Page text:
TR: Yeah, I mean number one, have your license on you. Get your license. You’d be surprised at how many times our wildlife officers encounter people that don’t have their license with them. They have ways to look it up, and they usually issue a warning ticket. You know, one thing, it’s relatively new, Michelle, but we’ve been doing it for a few years; paper licenses are kind of a thing of the past now. You can buy your license online and print and print out a license. But most folks nowadays are just carrying either a photograph of that or a downloadable PDF on their phone. It makes it easy and convenient for folks to carry their license that way. You can board an airplane, you know, with your phone or by a cup of coffee at Starbucks, and now you can have your hunting and fishing license on it.

MR: That’s pretty cool. If you are an old-timer hunter and you’ve been hunting all your life, what do you need to know?

TR: The main thing I would say is to be safe. I mean the safety message, I don’t want to sound preachy, but you know, always positively identify your target. Don’t go on to other people’s land that’s not yours. I mean, you’d be surprised. We still have to write some citations for that sort of thing. You know, going back to your question about new hunters. I would like to point out our resources that are available to everybody, whether you’re a new hunter or an experienced hunter, that’s maybe going to a new area or taking up a different kind of hunting than you’ve done in the past. We have a wealth of resources that game and fish, not only at our website, AGFC.com but throughout the state. We have nine nature and education centers across Arkansas, from downtown Little Rock to our newest one in Springdale, the JB and John L. Hunt Family Ozark Highlands Nature Center. They’re not only, I think many people look at those as a place to look at exhibits and things like that, but we offer all kinds of classes. Some geared to young hunters, some geared to female hunters, you know, so they can go in and have a non-threatening atmosphere with other women to learn new skills. And then some that are for everybody. If you want to learn how to crappie fish, if you want to learn how to hunt deer with a bow and arrow, say you’re a rifle hunter or a muzzleloader hunter, and you want to learn about hunting, we have that. We have an incredible number of resources, and we’ve got a great new events calendar at AGFC.com that tells you where they are. You can filter it by distance from where you live, by your particular interest, and Michelle, it’s not just hunting. I mean, we’re talking hiking, paddling, good places to go out and watch birds.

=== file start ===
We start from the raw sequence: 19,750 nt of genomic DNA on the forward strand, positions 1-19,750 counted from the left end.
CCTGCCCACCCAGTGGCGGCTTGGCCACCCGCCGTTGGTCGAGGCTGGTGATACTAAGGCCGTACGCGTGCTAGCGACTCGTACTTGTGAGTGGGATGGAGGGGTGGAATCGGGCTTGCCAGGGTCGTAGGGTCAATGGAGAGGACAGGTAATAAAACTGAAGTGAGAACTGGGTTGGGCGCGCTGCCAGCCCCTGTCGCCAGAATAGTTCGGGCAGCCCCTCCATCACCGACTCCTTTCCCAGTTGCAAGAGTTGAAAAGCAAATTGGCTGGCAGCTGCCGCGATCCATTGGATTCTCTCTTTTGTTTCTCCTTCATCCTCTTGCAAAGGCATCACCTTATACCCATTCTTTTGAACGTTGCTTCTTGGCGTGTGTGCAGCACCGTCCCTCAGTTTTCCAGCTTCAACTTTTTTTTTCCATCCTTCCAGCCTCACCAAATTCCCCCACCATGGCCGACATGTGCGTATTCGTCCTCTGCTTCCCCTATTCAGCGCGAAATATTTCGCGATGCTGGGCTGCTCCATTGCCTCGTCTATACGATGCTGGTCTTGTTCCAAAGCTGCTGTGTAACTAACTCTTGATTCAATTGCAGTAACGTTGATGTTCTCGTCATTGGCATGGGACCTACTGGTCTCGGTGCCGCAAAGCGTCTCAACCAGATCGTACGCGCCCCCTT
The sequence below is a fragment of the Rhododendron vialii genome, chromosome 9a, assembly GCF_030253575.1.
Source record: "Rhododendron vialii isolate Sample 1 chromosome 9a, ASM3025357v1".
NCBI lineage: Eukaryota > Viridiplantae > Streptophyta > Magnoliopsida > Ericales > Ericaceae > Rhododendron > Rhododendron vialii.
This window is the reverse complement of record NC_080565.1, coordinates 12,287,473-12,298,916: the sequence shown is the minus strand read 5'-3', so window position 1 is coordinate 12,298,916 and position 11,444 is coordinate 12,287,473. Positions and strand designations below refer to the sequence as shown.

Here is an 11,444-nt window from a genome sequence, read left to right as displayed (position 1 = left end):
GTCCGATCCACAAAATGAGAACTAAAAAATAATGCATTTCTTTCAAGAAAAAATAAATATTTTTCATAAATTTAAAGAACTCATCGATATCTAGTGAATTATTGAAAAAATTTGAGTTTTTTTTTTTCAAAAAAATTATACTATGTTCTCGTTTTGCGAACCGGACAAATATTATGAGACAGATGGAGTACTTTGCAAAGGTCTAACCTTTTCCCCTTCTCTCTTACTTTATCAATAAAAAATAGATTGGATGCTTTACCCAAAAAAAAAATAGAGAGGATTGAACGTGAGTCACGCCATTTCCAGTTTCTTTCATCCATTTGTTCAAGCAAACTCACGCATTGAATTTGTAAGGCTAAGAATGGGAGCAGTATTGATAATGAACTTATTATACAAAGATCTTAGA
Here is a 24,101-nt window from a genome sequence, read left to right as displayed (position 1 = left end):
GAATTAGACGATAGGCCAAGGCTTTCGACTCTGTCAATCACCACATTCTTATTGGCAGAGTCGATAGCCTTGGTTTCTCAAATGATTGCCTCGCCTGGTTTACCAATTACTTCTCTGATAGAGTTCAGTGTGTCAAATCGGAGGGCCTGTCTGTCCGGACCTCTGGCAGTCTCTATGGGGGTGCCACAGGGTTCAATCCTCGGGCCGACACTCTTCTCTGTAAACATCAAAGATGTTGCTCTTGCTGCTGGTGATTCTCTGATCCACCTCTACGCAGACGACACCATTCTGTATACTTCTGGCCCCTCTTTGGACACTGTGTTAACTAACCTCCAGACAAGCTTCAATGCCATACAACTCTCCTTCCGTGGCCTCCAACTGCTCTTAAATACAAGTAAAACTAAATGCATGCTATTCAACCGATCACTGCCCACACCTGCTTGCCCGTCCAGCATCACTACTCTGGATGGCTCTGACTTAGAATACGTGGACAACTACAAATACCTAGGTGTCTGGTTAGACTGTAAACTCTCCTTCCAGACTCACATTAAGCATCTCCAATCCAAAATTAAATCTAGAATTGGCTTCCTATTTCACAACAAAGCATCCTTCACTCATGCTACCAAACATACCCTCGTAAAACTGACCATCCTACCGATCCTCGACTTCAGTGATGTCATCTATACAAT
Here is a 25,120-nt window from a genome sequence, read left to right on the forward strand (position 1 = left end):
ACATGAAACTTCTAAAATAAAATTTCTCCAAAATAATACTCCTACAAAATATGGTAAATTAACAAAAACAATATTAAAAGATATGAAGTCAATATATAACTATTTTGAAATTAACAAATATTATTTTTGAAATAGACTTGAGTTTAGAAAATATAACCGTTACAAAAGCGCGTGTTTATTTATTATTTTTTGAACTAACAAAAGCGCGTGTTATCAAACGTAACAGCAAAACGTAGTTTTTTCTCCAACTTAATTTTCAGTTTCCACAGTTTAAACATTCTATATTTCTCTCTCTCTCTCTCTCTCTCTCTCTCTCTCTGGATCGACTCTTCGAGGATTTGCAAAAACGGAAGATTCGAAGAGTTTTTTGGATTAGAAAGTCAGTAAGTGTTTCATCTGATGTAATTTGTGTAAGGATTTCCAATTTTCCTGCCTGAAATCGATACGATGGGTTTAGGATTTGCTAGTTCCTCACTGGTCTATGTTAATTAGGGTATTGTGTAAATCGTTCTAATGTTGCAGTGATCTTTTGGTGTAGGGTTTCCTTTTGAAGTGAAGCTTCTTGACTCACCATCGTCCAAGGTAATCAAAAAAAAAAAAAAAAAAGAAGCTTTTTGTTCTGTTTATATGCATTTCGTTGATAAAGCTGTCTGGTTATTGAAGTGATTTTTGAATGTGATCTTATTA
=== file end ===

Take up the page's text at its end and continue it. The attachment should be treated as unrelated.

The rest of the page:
MR: Anything? All right, we’ll try. That is great information, and I had no idea just what all is offered with game and fish.

TR: We have been known as an agency about hunting and fishing, but our mission is to protect the resources of Arkansas and, more so than that, connect people to those resources. The more people who care about our natural resources in our natural world and our environment here in Arkansas, the more support we have for conservation issues, and the greater chance we can preserve these incredible resources for future generations. And it’s a beautiful state. We don’t call it the natural state for nothing.

MR: That’s right. Thanks so much.

TR: Thank you, Michelle.